Former Google CEO, Eric Schmidt and His Top 5 Tips for Excellence As the 2012 graduation season winds down, we check in on the commencement addresses given by some of nation's top entrepreneurs. Here are Eric Schmidt's top tips for young treps.

By Diana Ransom

entrepreneur daily

Commencement Address

Editor's Note: As the 2012 graduation season winds down, we at YoungEntrepreneur.com thought it fitting to check in on the commencement addresses given by some of nation's top entrepreneurs. Here's the fourth installment in a week-long, five-part series on top tips from entrepreneurs' commencement addresses. Click here for inspiring words from Oprah Winfrey , Mike Bloomberg , Salman Khan and Luma Mufleh.

Ok, so Eric Schmidt isn't an entrepreneur in the traditional sense. He didn't start up his own tech company, for instance. He did however lead one of the biggest but still entrepreneurial companies around, Google. He is also the founding partner Innovation Endeavors, an early stage venture capital firm in Palo Alto, Calif.

At his speech to Boston University grads on May 20, he spoke of the power of technology and the still very present need for human ingenuity. "Technology doesn't work on its own. It's just a tool," Schmidt said in his commencement address. "You are the ones who harness its power. And that requires innovation and entrepreneurship."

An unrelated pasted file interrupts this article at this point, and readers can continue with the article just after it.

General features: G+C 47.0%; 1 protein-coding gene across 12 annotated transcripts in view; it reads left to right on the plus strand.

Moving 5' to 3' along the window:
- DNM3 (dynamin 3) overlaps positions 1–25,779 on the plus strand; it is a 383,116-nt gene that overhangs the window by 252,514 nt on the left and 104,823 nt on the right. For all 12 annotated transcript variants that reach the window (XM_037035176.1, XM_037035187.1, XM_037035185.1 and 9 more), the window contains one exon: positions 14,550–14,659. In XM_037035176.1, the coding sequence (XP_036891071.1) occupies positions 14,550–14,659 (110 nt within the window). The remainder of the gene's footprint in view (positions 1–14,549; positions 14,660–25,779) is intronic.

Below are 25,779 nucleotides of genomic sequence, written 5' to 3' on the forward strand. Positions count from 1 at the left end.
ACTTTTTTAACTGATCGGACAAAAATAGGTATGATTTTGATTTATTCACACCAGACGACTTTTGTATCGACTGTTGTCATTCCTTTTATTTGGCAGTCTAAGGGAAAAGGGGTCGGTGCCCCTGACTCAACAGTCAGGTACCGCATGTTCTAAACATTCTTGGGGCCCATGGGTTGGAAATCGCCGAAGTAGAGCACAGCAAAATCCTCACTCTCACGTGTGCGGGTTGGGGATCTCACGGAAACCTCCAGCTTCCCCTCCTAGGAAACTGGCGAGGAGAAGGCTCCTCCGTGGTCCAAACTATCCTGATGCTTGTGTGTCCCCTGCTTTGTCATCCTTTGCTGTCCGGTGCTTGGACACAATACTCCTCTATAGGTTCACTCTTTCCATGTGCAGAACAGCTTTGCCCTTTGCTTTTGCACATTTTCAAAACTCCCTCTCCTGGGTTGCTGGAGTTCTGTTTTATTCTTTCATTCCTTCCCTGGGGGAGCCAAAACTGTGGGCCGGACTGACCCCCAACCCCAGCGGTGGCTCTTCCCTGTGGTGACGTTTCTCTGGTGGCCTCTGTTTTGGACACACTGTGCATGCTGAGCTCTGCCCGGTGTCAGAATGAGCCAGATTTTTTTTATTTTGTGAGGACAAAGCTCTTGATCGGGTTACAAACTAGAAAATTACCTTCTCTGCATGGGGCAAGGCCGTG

Here are Schmidt's five tips for young entrepreneurs:


  1. Don't just be a shepherd, following somebody else's vision and ideas. New models, new forms, new thinking is what we need. You all have a chance to make an original contribution. You don't need to become an aid worker or a teacher. You don't need to be an engineer. Everyone can make their mark by creating new standards of brilliance and innovation.

  2. You can't let technology rule you. Take at least one hour a day and turn your technology off. Go dark. Shut it down. Learn where the OFF button is. Have a conversation -- a real conversation -- with the friends who make you think, with the family who makes you laugh. Life is not lived in the glow of a monitor. Life is not a series of status updates. Life is not about your friend count -- it's about the friends you can count on.

  3. Find a way to say "Yes" to things. Say yes to invitations to a new country, say yes to meet new friends, say yes to learning a new language, picking up a new sport. Even if it's a bit edgy, a bit out of your comfort zone, saying yes means that you will do something new, meet someone new and make a difference in your life -- and likely in others' lives as well. Yes lets you stand out in a crowd, to be the optimist, to stay positive, to be the one everyone comes to for help, for advice or just for fun. Yes is what keeps us all young. It's a tiny word that can do big things. Say it often.

  4. Do not be afraid to fail. And do not be afraid to succeed. There's an old Italian phrase I like, it's used to describe especially daring circus performers -- they do the salto mortale. It means they do a somersault on a tightrope, without a net. Graduates, do this. Be brave. Work without a net. I promise you, you will land on your feet.

  5. Ignore the naysayers in others and yourself. For those who say you're thinking too big, be smart enough not to listen. For those who say the odds are too small, be dumb enough to give it a shot. And for those who ask, how can you do that? Look them in the eyes and say, I'll figure it out.

For the unedited version of Schmidt's commencement address, watch below.

Diana Ransom is the former deputy editor of Entrepreneur.com.

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